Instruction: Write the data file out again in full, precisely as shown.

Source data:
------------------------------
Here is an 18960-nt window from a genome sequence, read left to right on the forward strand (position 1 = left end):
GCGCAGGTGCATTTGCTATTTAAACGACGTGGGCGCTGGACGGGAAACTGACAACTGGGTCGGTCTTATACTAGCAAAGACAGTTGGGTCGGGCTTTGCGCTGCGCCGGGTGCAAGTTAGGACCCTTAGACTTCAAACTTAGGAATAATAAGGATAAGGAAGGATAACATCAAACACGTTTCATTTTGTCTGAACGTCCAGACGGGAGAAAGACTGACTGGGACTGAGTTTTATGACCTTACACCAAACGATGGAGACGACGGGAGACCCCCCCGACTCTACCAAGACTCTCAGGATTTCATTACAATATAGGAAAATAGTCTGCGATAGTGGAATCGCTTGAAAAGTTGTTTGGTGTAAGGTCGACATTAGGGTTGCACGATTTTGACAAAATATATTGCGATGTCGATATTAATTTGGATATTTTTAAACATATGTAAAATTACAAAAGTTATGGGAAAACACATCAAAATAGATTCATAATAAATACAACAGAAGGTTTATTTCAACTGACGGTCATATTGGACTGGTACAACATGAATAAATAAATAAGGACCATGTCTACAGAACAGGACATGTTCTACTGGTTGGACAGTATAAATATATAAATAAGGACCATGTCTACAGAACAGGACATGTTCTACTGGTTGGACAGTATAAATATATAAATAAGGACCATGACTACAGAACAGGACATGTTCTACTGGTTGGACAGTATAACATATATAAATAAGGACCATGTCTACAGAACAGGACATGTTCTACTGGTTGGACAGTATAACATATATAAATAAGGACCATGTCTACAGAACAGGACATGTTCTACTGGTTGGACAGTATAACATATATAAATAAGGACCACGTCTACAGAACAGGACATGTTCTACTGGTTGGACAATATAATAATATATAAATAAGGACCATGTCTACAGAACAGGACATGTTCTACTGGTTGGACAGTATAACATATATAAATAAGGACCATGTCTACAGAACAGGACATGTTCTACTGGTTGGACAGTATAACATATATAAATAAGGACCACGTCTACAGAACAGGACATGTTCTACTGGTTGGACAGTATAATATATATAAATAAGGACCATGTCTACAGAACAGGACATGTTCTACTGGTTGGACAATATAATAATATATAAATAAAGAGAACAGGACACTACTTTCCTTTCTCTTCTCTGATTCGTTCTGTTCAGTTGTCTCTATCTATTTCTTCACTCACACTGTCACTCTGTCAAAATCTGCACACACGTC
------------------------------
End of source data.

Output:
Here is an 18960-nt window from a genome sequence, read left to right on the forward strand (position 1 = left end):
GCGCAGGTGCATTTGCTATTTAAACGACGTGGGCGCTGGACGGGAAACTGACAACTGGGTCGGTCTTATACTAGCAAAGACAGTTGGGTCGGGCTTTGCGCTGCGCCGGGTGCAAGTTAGGACCCTTAGACTTCAAACTTAGGAATAATAAGGATAAGGAAGGATAACATCAAACACGTTTCATTTTGTCTGAACGTCCAGACGGGAGAAAGACTGACTGGGACTGAGTTTTATGACCTTACACCAAACGATGGAGACGACGGGAGACCCCCCCGACTCTACCAAGACTCTCAGGATTTCATTACAATATAGGAAAATAGTCTGCGATAGTGGAATCGCTTGAAAAGTTGTTTGGTGTAAGGTCGACATTAGGGTTGCACGATTTTGACAAAATATATTGCGATGTCGATATTAATTTGGATATTTTTAAACATATGTAAAATTACAAAAGTTATGGGAAAACACATCAAAATAGATTCATAATAAATACAACAGAAGGTTTATTTCAACTGACGGTCATATTGGACTGGTACAACATGAATAAATAAATAAGGACCATGTCTACAGAACAGGACATGTTCTACTGGTTGGACAGTATAAATATATAAATAAGGACCATGTCTACAGAACAGGACATGTTCTACTGGTTGGACAGTATAAATATATAAATAAGGACCATGACTACAGAACAGGACATGTTCTACTGGTTGGACAGTATAACATATATAAATAAGGACCATGTCTACAGAACAGGACATGTTCTACTGGTTGGACAGTATAACATATATAAATAAGGACCATGTCTACAGAACAGGACATGTTCTACTGGTTGGACAGTATAACATATATAAATAAGGACCACGTCTACAGAACAGGACATGTTCTACTGGTTGGACAATATAATAATATATAAATAAGGACCATGTCTACAGAACAGGACATGTTCTACTGGTTGGACAGTATAACATATATAAATAAGGACCATGTCTACAGAACAGGACATGTTCTACTGGTTGGACAGTATAACATATATAAATAAGGACCACGTCTACAGAACAGGACATGTTCTACTGGTTGGACAGTATAATATATATAAATAAGGACCATGTCTACAGAACAGGACATGTTCTACTGGTTGGACAATATAATAATATATAAATAAAGAGAACAGGACACTACTTTCCTTTCTCTTCTCTGATTCGTTCTGTTCAGTTGTCTCTATCTATTTCTTCACTCACACTGTCACTCTGTCAAAATCTGCACACACGTC